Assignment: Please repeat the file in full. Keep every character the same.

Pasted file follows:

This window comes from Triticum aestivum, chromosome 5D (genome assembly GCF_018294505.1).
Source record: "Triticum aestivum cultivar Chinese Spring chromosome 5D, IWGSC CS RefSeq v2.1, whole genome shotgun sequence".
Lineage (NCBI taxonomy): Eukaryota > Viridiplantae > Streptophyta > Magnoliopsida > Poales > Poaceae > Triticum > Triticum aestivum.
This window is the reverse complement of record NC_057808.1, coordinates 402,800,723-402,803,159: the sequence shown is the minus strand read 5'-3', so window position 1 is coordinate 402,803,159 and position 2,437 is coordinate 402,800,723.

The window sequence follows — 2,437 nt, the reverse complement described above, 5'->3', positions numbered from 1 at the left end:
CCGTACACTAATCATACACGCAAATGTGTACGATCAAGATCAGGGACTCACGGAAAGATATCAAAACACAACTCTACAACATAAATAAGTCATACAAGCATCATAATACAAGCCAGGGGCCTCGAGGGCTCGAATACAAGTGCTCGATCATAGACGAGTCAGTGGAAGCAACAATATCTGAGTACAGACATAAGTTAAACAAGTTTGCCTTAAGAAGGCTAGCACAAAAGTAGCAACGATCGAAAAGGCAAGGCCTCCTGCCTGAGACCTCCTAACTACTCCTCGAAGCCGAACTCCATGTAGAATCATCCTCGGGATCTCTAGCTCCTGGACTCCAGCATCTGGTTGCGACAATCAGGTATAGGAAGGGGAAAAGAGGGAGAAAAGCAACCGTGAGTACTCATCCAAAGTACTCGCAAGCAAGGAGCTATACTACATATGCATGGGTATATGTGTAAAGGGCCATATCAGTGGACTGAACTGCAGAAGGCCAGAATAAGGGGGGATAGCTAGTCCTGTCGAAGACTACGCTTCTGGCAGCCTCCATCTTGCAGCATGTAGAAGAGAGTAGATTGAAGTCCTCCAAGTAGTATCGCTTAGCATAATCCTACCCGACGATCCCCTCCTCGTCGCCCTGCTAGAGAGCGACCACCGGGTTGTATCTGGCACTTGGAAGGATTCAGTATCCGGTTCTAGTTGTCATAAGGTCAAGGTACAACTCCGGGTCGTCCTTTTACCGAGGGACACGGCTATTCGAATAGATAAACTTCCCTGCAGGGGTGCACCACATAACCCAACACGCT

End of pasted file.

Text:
This window comes from Triticum aestivum, chromosome 5D (genome assembly GCF_018294505.1).
Source record: "Triticum aestivum cultivar Chinese Spring chromosome 5D, IWGSC CS RefSeq v2.1, whole genome shotgun sequence".
Lineage (NCBI taxonomy): Eukaryota > Viridiplantae > Streptophyta > Magnoliopsida > Poales > Poaceae > Triticum > Triticum aestivum.
This window is the reverse complement of record NC_057808.1, coordinates 402,800,723-402,803,159: the sequence shown is the minus strand read 5'-3', so window position 1 is coordinate 402,803,159 and position 2,437 is coordinate 402,800,723.

The window sequence follows — 2,437 nt, the reverse complement described above, 5'->3', positions numbered from 1 at the left end:
CCGTACACTAATCATACACGCAAATGTGTACGATCAAGATCAGGGACTCACGGAAAGATATCAAAACACAACTCTACAACATAAATAAGTCATACAAGCATCATAATACAAGCCAGGGGCCTCGAGGGCTCGAATACAAGTGCTCGATCATAGACGAGTCAGTGGAAGCAACAATATCTGAGTACAGACATAAGTTAAACAAGTTTGCCTTAAGAAGGCTAGCACAAAAGTAGCAACGATCGAAAAGGCAAGGCCTCCTGCCTGAGACCTCCTAACTACTCCTCGAAGCCGAACTCCATGTAGAATCATCCTCGGGATCTCTAGCTCCTGGACTCCAGCATCTGGTTGCGACAATCAGGTATAGGAAGGGGAAAAGAGGGAGAAAAGCAACCGTGAGTACTCATCCAAAGTACTCGCAAGCAAGGAGCTATACTACATATGCATGGGTATATGTGTAAAGGGCCATATCAGTGGACTGAACTGCAGAAGGCCAGAATAAGGGGGGATAGCTAGTCCTGTCGAAGACTACGCTTCTGGCAGCCTCCATCTTGCAGCATGTAGAAGAGAGTAGATTGAAGTCCTCCAAGTAGTATCGCTTAGCATAATCCTACCCGACGATCCCCTCCTCGTCGCCCTGCTAGAGAGCGACCACCGGGTTGTATCTGGCACTTGGAAGGATTCAGTATCCGGTTCTAGTTGTCATAAGGTCAAGGTACAACTCCGGGTCGTCCTTTTACCGAGGGACACGGCTATTCGAATAGATAAACTTCCCTGCAGGGGTGCACCACATAACCCAACACGCT